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3rd November
2011
posted by amber

Sandwiches

The popularity of pressed sandwiches continues. I spend my entire workday assembling, and then squashing, slices of bread with various fillings. When the kitchen door opens to allow a harried waiter or waitress to rush in or out, I get glimpses of the customers, dutifully chewing away on these toughened offerings. They can’t get enough of them.

Avocado and brie flattened between heavy rye, with garlic mayonnaise. Shaved ham, purple onion and blue cheese waffled in sourdough. Shrimp deep-fried in panko crumbs, then mashed with cajun sauce in a baguette so thinly you can’t tell what shape any of the ingredients originally enjoyed. It would take an archaeologist to sort it all out.

I was hired as a soup cook. I like wet food. I like my flavours to mix naturally, vegetables sauted in herb-infused oils, home-made stocks, simmering until the peak of taste arrives. I am an expert at knowing the timing of the peak of taste, sooner for your delicate broths with oriental noodles or hand-crafted pasta, later for hearty country soups like split pea.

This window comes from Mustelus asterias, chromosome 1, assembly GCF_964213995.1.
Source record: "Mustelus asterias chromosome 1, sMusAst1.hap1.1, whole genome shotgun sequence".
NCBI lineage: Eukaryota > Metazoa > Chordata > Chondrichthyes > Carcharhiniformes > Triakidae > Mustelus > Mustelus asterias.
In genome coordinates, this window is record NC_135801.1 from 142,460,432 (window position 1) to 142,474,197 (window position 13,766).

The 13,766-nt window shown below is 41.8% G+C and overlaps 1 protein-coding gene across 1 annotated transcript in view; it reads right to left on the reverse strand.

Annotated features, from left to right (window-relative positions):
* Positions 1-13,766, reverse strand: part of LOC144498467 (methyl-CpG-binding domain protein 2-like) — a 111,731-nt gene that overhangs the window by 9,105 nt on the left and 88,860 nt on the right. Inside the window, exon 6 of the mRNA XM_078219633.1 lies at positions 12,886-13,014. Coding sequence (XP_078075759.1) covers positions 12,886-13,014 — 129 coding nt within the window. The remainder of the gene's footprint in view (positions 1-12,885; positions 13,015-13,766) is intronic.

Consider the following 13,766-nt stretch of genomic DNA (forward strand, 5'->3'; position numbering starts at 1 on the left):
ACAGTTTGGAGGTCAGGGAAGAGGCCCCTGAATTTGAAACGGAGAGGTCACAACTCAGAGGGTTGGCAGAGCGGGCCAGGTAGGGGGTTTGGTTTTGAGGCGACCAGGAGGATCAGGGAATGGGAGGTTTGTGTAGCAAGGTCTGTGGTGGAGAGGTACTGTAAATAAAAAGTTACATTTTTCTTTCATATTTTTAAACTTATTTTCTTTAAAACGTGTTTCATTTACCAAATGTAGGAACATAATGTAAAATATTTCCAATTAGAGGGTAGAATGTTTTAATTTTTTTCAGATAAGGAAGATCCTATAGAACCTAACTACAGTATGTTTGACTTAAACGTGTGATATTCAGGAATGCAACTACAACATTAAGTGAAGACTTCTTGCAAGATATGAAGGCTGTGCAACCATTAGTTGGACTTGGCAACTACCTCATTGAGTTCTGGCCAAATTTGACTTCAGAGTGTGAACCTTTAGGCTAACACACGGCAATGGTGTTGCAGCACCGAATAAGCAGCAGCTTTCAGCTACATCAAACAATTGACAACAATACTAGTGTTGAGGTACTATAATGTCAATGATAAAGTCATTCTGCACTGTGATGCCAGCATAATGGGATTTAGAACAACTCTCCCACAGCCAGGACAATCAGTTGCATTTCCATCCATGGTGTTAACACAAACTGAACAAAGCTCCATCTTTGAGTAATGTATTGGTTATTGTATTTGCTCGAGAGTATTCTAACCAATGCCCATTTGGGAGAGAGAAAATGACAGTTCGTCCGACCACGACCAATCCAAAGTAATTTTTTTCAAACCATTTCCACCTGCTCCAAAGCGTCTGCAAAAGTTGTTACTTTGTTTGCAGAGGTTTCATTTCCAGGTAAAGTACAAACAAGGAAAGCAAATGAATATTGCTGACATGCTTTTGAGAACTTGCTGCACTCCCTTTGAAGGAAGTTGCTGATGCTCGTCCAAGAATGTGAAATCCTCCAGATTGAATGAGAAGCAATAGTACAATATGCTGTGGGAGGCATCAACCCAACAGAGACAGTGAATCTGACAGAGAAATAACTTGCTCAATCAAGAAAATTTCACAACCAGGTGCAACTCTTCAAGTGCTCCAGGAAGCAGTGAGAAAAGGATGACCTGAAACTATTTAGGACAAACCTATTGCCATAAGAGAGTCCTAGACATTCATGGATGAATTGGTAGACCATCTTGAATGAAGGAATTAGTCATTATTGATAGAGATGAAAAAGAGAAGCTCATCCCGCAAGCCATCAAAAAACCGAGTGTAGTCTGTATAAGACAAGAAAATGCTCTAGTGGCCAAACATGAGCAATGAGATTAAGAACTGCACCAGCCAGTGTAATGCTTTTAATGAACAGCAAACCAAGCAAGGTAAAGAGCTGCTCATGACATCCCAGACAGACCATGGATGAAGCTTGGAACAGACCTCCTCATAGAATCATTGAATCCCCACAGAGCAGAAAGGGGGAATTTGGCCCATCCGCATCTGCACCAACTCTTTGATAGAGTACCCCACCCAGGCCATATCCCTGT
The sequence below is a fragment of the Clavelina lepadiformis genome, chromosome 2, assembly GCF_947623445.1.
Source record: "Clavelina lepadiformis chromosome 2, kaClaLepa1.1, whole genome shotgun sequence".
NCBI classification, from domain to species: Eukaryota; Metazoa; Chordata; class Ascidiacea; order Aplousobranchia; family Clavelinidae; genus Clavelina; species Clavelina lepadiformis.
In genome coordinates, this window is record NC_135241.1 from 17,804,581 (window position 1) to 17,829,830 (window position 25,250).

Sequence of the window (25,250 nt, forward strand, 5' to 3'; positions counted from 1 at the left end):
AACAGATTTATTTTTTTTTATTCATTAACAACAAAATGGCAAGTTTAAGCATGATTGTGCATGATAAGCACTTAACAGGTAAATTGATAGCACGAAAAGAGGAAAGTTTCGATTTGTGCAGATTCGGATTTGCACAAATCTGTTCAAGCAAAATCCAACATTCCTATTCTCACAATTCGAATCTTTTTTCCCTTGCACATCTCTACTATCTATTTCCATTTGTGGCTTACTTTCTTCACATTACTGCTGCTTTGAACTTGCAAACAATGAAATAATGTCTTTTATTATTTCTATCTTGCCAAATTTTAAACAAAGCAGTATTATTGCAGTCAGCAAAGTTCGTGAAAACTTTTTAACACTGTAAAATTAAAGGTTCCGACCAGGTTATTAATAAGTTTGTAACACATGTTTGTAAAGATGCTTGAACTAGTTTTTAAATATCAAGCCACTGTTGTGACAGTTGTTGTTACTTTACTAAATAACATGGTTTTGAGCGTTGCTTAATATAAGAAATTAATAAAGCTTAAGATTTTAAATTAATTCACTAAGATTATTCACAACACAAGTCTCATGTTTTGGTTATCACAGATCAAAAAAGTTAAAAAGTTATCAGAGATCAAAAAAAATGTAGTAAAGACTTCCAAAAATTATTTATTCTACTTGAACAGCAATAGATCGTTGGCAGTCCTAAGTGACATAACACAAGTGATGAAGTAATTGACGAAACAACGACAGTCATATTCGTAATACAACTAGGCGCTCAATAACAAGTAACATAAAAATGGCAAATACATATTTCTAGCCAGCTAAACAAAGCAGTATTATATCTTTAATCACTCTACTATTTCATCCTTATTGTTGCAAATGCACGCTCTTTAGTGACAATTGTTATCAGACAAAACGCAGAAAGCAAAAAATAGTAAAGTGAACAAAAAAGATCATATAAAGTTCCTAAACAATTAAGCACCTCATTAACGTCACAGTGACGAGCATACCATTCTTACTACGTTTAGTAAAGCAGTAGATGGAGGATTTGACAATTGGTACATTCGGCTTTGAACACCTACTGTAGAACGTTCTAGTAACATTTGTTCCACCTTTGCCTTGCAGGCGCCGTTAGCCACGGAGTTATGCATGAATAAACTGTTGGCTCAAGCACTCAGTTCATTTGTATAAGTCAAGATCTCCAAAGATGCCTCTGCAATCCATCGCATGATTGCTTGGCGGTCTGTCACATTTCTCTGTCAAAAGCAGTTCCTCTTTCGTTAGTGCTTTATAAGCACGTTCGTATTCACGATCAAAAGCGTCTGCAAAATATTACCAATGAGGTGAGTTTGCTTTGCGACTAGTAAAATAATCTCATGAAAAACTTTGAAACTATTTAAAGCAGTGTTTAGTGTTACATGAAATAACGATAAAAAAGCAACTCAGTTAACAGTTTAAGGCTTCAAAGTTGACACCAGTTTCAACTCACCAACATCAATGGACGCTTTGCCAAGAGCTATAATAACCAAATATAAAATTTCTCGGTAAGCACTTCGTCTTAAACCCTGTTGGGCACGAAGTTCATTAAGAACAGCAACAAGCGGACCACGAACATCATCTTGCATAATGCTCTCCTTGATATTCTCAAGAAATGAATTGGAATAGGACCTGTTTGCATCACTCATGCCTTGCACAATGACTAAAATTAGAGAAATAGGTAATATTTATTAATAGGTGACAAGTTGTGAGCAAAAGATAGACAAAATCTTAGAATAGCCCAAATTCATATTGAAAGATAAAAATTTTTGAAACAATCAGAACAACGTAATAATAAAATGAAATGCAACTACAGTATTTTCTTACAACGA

Of course, I serve bread or even sandwiches with my soups, but they should complement and never overpower the soup. I wouldn’t serve a pressed sandwich to my worst enemy.

But I don’t have to worry – the customers never order a soup to go with their pressed sandwich. I’m allowed to make just one soup each day, my soup of the day, and at the end of the day, I and the other staff take home generous containers. Everyone who works here loves my soup.

They’ll miss it when I’m gone. My boss doesn’t know it yet, but tomorrow is my last day of forcing bread and fillings too close for comfort.

The Story 365 project is a year-long marathon of short story writing, with a new story for every day of the year and posted on this website from May 1, 2011 – April 30, 2012. Stories must be a minimum of 200 words. Please help me by adding first line suggestions in the Comment section of any story.

Thank you to my mother, Mary Bond, for suggesting the first line of this story.

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